Recent findings, new classification criteria and treatment guidelines, and concerted efforts by various organizations to provide educational resources are among a number of factors improving the outlook for patients with primary Sjögren’s syndrome, according to Judith James, MD, PhD.
Additionally, the number of studies of primary Sjögren’s syndrome (pSS) is increasing, albeit slowly, and ongoing studies of biologics are showing promise, Dr. James said during a clinical update at the Winter Rheumatology
The ACR in conjunction with the European League Against Rheumatism (EULAR) published new criteria for pSS classification in 2016 based on the available evidence and expert consensus. Inclusion criteria include daily, persistent, troublesome dry eyes for more than 3 months, recurrent sensation of sand or gravel in the eyes, use of tear substitutes more than three times each day, frequent drinking of liquids to aid in swallowing dry food, or at least one EULAR Sjögren’s syndrome disease activity index (ESSDAI) domain with a positive item. Exclusion criteria include prior head and neck radiation treatment, polymerase chain reaction–confirmed active hepatitis C infection, AIDS, sarcoidosis, amyloidosis, graft-versus-host disease, or IgG4-related disease, said, professor and chair of the arthritis and clinical immunology research program at the University of Oklahoma, Oklahoma City ( ).
- A score of 4 or higher in patients who meet the inclusion criteria and do not have any of the exclusion criteria leads to classification with pSS, based on the following findings:
- Labial salivary gland with focal lymphocytic sialadenitis and focus score of at least 1 foci/4 mm2 (weight/score = 3).
- Anti-SSA/Ro-positivity (weight/score = 3).
- Ocular Staining Score of at least 5, or van Bijsterveld score of at least 4, in at least one eye (weight/score = 1).
- Schirmer’s test of no more than 5 mm/5 min in at least one eye (weight/score = 1).
- Unstimulated whole saliva flow rate of no more than 0.1 mL/min (weight/score = 1).
Clinical pearls for detection and management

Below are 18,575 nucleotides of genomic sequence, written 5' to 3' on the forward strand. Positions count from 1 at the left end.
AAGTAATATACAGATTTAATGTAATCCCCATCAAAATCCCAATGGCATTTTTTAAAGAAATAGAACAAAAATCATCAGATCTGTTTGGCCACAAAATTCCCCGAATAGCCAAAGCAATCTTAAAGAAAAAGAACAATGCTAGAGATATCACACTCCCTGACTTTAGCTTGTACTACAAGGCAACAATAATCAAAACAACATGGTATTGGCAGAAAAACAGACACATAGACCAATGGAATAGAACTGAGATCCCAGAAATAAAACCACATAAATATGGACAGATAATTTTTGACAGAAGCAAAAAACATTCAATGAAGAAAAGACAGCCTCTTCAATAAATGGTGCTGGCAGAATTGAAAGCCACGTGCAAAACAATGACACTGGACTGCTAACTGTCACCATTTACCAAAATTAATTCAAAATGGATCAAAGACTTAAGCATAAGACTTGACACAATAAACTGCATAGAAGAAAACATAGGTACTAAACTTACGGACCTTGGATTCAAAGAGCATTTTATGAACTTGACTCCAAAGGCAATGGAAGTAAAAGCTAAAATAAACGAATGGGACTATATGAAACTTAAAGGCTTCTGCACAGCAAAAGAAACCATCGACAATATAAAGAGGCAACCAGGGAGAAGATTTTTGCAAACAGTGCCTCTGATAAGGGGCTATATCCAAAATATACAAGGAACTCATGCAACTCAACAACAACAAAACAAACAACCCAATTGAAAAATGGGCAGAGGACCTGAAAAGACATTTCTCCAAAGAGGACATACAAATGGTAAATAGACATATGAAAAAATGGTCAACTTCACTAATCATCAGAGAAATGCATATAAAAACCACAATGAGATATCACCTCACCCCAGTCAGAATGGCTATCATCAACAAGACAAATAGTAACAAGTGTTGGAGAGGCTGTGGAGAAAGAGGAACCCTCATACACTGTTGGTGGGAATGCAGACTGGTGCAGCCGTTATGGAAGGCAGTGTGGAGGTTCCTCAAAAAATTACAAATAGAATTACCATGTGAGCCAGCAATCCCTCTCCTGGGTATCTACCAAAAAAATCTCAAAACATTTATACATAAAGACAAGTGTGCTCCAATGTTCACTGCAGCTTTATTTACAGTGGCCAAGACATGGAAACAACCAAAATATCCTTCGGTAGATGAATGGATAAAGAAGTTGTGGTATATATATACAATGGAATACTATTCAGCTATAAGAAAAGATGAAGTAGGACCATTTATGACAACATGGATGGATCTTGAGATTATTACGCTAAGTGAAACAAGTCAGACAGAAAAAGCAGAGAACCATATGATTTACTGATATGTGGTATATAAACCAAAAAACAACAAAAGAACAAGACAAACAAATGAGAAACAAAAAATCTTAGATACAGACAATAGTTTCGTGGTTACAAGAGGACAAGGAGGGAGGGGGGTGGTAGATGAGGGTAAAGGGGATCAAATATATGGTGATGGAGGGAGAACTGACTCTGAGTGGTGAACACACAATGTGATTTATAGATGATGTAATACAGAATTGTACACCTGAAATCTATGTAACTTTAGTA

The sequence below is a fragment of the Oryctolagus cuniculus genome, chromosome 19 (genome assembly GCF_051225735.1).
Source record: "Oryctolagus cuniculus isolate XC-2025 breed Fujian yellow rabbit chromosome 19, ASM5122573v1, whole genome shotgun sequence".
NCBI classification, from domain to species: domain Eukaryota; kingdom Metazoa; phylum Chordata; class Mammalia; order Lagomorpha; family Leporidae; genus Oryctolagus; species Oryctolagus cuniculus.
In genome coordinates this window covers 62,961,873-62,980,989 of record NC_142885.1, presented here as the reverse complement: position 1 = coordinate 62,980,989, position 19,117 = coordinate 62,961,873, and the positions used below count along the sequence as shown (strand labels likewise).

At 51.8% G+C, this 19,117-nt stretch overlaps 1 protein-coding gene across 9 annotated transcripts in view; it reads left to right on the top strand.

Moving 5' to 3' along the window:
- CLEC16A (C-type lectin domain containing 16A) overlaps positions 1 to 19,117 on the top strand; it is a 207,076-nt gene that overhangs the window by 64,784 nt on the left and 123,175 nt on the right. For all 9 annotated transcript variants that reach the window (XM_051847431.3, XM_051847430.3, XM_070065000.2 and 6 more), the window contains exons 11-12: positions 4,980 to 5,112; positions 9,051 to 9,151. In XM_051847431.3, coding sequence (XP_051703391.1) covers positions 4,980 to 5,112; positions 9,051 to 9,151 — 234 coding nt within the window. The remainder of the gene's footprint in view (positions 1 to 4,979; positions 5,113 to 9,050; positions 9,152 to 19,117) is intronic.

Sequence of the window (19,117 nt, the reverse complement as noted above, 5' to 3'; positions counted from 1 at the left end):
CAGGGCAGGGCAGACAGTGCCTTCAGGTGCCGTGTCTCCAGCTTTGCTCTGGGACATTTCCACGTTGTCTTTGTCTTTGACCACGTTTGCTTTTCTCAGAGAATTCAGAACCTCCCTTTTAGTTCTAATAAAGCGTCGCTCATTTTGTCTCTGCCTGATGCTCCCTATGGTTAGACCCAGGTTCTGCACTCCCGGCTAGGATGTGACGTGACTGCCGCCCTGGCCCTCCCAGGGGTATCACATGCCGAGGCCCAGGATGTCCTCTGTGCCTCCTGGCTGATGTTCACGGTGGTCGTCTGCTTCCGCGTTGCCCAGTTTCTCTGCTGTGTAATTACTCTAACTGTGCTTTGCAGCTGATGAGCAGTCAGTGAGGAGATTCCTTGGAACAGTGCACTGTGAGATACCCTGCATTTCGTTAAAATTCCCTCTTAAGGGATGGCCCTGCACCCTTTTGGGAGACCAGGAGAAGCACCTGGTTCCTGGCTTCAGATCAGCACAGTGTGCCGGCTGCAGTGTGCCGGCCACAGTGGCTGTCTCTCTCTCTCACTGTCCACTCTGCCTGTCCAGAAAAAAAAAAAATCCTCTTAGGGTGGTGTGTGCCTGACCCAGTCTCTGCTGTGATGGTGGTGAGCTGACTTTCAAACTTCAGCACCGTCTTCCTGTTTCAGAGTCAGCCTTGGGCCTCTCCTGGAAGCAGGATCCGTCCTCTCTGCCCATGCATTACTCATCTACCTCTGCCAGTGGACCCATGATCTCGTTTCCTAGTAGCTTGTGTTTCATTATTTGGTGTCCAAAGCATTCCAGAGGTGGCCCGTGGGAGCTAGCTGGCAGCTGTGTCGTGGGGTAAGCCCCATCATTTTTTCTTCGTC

In Dr. James’ experience, the three symptoms (taken together) with the highest predictive value for diagnosing pSS are dry mouth, sore mouth/tongue, and dry eyes. About 25% of Sjögren’s patients may have no detectable salivary flow, she said.
Dry, cracked skin that can lead to secondary infections is another common issue affecting about 55% of patients.
“So we always have to talk to our Sjögren’s patients about skin,” she said. “We also have recurrent sinusitis, chronic cough, dyspepsia, constipation, and other symptoms.”
Concurrent autoimmune diseases are another concern in Sjögren’s patients, she said. One to particularly keep in mind, in addition to lupus and rheumatoid arthritis, is autoimmune thyroid disease.
Data suggest that up to 45% of Sjögren’s patients have thyroid dysfunction, and if you look at just those with autoimmune thyroiditis, their risk of Sjögren’s is increased 10-fold vs. those without autoimmune thyroiditis, she said.
Other conditions to keep in mind when it comes to diagnosing and managing patients, as has been shown in numerous studies over the years, include Raynaud’s phenomenon, which affects at least 13% of patients, and subclinical muscle inflammation, which affects more than 50% of patients, Dr. James said.
“Depression ... as well as anxiety, is quite common in Sjögren’s patients, and fatigue is profound,” she added, noting that fatigue is “the No. 1 issue” for many patients.
Another area of particular concern in Sjögren’s is the increased risk of lymphoma, she said.
Studies show varying rates of lymphoma in Sjögren’s, with one suggesting a 44-fold increased risk, but this is likely only among those at very high risk. Other studies suggest the increase is risk overall is in the range of 4- to 10-fold, she said.